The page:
Criticizing PSEG operations on Long Island, Assemblyman Fred Thiele Jr. (I-Sag Harbor) called for steps to establish effective checks and balances on the electric utility no matter who manages it.
“Long Island’s electric utility should be operated for the benefit of Long Island, not Albany politicians, Wall Street, or New Jersey stockholders,” Mr. Thiele said. “A shell public authority at LIPA, a State Public Service Department office on Long Island with no teeth, and a New Jersey parent utility company with no New York oversight is not how the interests of Long Island are going to be protected,” he said.
The lack of such meaningful oversight has “plagued” the Long Island Lighting Company, Long Island Power Authority and now PSEG, Mr. Thiele said.
He called for:
• Creation of a state consumer utility advocate to protect consumers’ interests;
• Restoration of oversight that was removed from the state comptroller and attorney general when the LIPA Reform Act was adopted; and
• Implementation of Public Service Commission power to oversee Long Island’s energy future “instead of granting an unregulated monopoly to an out-of-state company.”
When the LIPA Reform Act was passed in 2013, it as “supposed to rescue Long Island” from decades of problems experienced under LILCO and LIPA, the legislator said.
In the year since PSEG started managing the utility for LIPA, skeptics worst concerns have been realized, Mr. Thiele said.
• Rates have increased because of substantial increases in the power supply charge that makes up about 50 percent of customers’ electric bills, he said.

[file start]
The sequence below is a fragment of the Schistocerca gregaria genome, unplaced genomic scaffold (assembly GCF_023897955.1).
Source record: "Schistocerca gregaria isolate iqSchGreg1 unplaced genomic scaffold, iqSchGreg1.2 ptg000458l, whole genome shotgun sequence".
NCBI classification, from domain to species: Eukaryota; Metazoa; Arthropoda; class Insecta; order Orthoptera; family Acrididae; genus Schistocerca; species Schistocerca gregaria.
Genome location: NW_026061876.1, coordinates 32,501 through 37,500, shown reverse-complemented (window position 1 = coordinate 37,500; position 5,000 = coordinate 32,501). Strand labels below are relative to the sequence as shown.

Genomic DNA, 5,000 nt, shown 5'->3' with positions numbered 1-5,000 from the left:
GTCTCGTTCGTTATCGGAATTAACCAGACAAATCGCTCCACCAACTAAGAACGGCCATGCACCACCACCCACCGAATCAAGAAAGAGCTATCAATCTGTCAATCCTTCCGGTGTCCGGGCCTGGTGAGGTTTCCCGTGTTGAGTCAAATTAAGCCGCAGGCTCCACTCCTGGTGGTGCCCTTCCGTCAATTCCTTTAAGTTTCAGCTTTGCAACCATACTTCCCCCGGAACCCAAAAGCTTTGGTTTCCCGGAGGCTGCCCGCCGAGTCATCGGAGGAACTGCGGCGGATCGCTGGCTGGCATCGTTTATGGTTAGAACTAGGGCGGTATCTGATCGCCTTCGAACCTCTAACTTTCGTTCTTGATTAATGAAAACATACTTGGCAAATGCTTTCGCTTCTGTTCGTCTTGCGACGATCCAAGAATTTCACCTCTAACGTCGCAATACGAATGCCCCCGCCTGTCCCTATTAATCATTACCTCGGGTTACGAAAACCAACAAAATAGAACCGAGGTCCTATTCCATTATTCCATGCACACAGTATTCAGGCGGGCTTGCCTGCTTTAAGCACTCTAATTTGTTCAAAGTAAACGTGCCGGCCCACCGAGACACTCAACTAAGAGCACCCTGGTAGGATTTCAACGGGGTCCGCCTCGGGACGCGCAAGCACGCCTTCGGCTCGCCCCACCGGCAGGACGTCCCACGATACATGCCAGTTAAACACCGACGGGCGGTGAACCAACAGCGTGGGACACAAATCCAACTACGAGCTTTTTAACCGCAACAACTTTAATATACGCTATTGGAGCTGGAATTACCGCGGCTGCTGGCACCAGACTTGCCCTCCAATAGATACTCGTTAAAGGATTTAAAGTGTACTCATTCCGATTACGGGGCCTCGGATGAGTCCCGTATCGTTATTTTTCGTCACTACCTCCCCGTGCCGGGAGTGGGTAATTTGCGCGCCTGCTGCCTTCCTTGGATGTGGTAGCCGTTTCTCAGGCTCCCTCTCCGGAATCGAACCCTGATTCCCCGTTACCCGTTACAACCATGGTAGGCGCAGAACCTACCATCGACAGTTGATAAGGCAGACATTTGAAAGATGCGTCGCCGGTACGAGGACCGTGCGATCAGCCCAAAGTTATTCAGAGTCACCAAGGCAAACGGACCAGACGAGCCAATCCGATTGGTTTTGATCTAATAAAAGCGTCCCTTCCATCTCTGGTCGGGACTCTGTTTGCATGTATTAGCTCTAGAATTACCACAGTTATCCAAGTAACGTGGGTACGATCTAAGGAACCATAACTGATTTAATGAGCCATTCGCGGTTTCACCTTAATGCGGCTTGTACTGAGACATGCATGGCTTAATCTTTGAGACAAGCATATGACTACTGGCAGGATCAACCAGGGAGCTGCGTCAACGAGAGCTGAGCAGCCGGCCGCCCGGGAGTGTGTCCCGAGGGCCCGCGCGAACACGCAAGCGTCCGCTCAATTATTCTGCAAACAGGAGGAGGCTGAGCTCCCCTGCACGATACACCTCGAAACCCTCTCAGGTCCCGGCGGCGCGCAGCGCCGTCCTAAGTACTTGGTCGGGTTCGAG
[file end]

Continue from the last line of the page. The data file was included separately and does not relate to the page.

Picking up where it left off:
“The power supply charge spiked 81% between September and December, in no way reflecting the actual market price of natural gas,” he said. Ratepayers saw increases in the power supply charge in seven of the last 12 months while LIPA’s management of the power supply charge has made electric bills not only higher, but unpredictable for consumers.
• Debt has increased, most of which is not related to the closing of the Shoreham nuclear operation, but $799 million in new borrowing this year.
• Despite the LIPA Reform Act pledge to increase renewable energy sources, both Southampton and East Hampton have been plagued by the absence of additional renewable power. Instead, both communities have fought controversial plans for increased transmission lines.
• Consumer satisfaction ratings remain low for PSEG as they were for LIPA.
Jeffrey Weir, PSEG’s spokesman, declined comment.
Mr. Weir did comment on a power outage that affected 2,747 customers on Shelter Island Sunday morning. Power went down at 6:50 a.m. when an insulator failed on Winthrop road affecting a primary line.
While in most cases, such failures are handled automatically, this one required a crew to come to Shelter Island to make repairs, Mr. Weir said. He described it as the first main switch feeding Shelter Island from the north. Workers arrived here at 7:46 a.m. and restored power to most of those customers affected within an hour, Mr. Weir said. All were back on line by 8:53 a.m., he said.
Sunday’s outage has no relation to the project to either put in additional cables linking the Island to the North Fork or construct a substation on the Island, he said. PSEG is still exploring options, he added, promising to keep Islanders informed.